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Mining Application Express Data Dictionary Views: Find Unconditional Processes

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Mining Application Express Data Dictionary Views: Find Unconditional Processes

Making them accessible inside Application Builder itself, and leverage APEX features to make it easier to query those views, is a brilliant move. Just brilliant.

· Database Zone ·
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I ran into a problem yesterday on the Oracle Dev Gym (offering quizzes, workouts, and classes on Oracle technologies). A number of rows of data were incorrectly deleted. I was able to use Flashback Query to restore them (thank you, thank you, Flashback Query!). Crisis averted.

But how did this come about?

I recruited Chris Saxon to help me figure out how this could have happened. In relatively short order, we narrowed down the culprit to a process in the Dev Gym Application Express definition that was unconditionally "removing previews" — but was, in fact, removing all rows, "previews" or not. Ugh.

So, we fixed that.

But it got me wondering and worrying: what other processes in my app are unconditional? And should they be?

While some processes fire unconditionally on a page (for example, to get the data from tables and display them on the screen), many are (or should be!) restricted to a button press, the result of a conditional expression, or an authorization scheme.

And for sure, if any of these have the word "remove" in them, I want to review them carefully to make sure I am not causing more and future angst.

So, how can I find all the unconditional processes in my application? Sure, I could do some research. Or I could be lazy and ask my friends on Twitter. So I did, and Dimitri Gielis responded almost immediately:

I don't always like Twitter, but when I do, it's because of how it's become a great way to get questions answered quickly.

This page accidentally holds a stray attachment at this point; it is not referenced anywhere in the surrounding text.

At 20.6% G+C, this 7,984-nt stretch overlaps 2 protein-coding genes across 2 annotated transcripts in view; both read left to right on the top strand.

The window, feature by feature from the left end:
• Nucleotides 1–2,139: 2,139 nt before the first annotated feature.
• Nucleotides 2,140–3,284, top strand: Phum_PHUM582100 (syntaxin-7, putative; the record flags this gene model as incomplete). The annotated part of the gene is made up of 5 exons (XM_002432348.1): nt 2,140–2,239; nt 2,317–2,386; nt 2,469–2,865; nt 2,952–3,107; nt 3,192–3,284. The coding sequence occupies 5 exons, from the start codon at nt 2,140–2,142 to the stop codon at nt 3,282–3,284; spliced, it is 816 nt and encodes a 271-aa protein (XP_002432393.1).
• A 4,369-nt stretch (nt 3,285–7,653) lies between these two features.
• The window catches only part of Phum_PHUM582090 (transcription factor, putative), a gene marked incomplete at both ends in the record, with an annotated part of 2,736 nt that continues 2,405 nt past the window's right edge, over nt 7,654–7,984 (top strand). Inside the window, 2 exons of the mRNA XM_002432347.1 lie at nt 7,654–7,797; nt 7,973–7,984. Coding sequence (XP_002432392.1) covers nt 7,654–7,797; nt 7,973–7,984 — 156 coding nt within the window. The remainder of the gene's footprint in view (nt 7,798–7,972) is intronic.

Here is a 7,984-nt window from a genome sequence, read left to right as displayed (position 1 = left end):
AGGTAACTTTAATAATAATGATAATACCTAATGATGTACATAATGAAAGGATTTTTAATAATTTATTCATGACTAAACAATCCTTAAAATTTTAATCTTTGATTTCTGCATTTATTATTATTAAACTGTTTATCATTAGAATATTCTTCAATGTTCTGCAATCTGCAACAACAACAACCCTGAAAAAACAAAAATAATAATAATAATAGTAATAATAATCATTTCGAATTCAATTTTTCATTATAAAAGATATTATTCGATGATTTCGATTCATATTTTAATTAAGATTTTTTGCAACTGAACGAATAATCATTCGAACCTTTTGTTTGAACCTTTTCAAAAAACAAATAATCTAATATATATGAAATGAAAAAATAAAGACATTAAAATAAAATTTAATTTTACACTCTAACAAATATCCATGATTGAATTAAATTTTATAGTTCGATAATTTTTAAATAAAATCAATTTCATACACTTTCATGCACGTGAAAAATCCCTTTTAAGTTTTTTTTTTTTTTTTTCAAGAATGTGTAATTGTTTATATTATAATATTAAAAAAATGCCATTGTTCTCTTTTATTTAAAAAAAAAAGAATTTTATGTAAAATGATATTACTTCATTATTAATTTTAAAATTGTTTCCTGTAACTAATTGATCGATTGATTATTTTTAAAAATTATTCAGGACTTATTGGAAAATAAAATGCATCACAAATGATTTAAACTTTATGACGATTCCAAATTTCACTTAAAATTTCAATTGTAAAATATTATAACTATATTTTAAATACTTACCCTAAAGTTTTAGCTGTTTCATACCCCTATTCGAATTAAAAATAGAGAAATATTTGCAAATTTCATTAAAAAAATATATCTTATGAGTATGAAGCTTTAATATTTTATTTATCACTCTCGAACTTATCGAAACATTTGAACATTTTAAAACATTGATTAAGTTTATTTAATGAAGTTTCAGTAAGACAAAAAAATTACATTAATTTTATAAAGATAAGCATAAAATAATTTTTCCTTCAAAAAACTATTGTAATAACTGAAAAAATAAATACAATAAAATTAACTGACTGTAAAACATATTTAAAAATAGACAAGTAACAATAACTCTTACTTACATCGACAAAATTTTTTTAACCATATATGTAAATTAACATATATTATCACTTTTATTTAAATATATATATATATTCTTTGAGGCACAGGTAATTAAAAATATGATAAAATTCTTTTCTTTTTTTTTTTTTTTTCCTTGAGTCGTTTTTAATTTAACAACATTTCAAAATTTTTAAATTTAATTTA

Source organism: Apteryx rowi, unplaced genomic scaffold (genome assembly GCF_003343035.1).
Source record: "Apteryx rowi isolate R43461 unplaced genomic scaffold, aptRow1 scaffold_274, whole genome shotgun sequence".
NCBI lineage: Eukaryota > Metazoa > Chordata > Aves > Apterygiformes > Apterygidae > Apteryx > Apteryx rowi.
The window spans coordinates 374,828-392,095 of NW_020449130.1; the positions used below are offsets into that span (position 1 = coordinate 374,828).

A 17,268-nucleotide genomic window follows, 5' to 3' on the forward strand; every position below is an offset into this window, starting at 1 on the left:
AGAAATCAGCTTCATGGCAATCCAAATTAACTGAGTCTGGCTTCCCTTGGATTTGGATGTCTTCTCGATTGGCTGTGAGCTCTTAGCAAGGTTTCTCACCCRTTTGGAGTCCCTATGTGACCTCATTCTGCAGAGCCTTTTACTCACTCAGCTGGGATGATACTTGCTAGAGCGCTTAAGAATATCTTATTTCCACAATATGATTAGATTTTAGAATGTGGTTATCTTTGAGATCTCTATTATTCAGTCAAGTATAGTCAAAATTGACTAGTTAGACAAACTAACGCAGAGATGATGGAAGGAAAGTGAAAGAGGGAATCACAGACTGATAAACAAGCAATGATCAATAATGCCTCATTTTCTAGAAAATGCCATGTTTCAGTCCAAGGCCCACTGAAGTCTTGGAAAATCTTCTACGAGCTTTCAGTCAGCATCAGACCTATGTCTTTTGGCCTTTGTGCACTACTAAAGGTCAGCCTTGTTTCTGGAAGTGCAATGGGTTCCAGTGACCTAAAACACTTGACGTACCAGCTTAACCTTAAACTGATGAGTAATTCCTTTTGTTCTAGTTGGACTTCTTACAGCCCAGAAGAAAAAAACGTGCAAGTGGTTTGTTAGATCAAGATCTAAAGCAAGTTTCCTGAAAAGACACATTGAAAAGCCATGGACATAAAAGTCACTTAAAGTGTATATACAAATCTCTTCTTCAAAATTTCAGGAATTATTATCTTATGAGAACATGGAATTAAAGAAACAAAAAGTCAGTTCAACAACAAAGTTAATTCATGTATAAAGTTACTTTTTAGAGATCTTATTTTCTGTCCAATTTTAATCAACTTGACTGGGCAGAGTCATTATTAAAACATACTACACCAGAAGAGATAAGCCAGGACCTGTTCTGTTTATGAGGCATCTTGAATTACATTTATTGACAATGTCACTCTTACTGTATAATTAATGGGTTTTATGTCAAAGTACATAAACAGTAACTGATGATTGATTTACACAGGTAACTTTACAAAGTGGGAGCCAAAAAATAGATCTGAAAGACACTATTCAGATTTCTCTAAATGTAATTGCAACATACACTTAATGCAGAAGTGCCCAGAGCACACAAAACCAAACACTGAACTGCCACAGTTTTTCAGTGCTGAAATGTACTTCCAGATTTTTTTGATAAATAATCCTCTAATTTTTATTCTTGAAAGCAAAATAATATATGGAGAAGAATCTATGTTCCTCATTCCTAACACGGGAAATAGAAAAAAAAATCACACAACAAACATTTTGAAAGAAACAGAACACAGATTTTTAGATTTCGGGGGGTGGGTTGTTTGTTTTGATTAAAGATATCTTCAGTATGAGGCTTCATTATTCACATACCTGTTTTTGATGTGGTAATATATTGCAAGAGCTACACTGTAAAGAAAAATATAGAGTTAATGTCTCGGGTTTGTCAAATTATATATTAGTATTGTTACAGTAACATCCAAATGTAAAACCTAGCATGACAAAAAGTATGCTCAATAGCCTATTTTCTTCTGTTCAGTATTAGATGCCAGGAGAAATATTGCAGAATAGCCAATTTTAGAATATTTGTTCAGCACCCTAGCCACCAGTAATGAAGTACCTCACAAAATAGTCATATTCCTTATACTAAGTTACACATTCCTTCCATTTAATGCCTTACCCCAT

Now, as you probably know from personal experience, the first idea/solution someone has doesn't necessarily make it all the way to the end. That was the case here. From my perspective, a process is unconditional if it has no:

  • Server-side condition, whether PL/SQL code or client-side JavaScript (as in, "Item = Value').
  • "When Button Pressed" set.
  • Authorization scheme.

So in the end, my query became:

SELECT page_id, process_name
    FROM apex_application_page_proc
   WHERE COALESCE (condition_type, 
                   when_button_pressed, 
                   authorization_scheme)
         IS NULL
ORDER BY page_id

Hopefully, you can find that useful, as well. But what I wanted to focus on in this post is: how did I know the names of columns to reference in the query?

You could try to find descriptions in the doc, but an even better way to get your answer is from within APEX Application Builder itself.

Click on Workspace Utilities:

Then Application Express Views:

Then use the handy interactive report to find your view:

Then either build and save a report right inside Application Builder or find the columns of interest and roll your own, as I did:

I am certainly a rank amateur when it comes to knowing about and leveraging the APEX views. Making them accessible inside Application Builder itself, and leverage APEX features to make it easier to query those views, is a brilliant move. Just brilliant.

Discover Tarantool's unique features such as powerful stored procedures, SQL support, smart cache, and the speed of 1 million ACID transactions on a single CPU.

Topics:
database ,mining ,data dictionary ,unconditional processes

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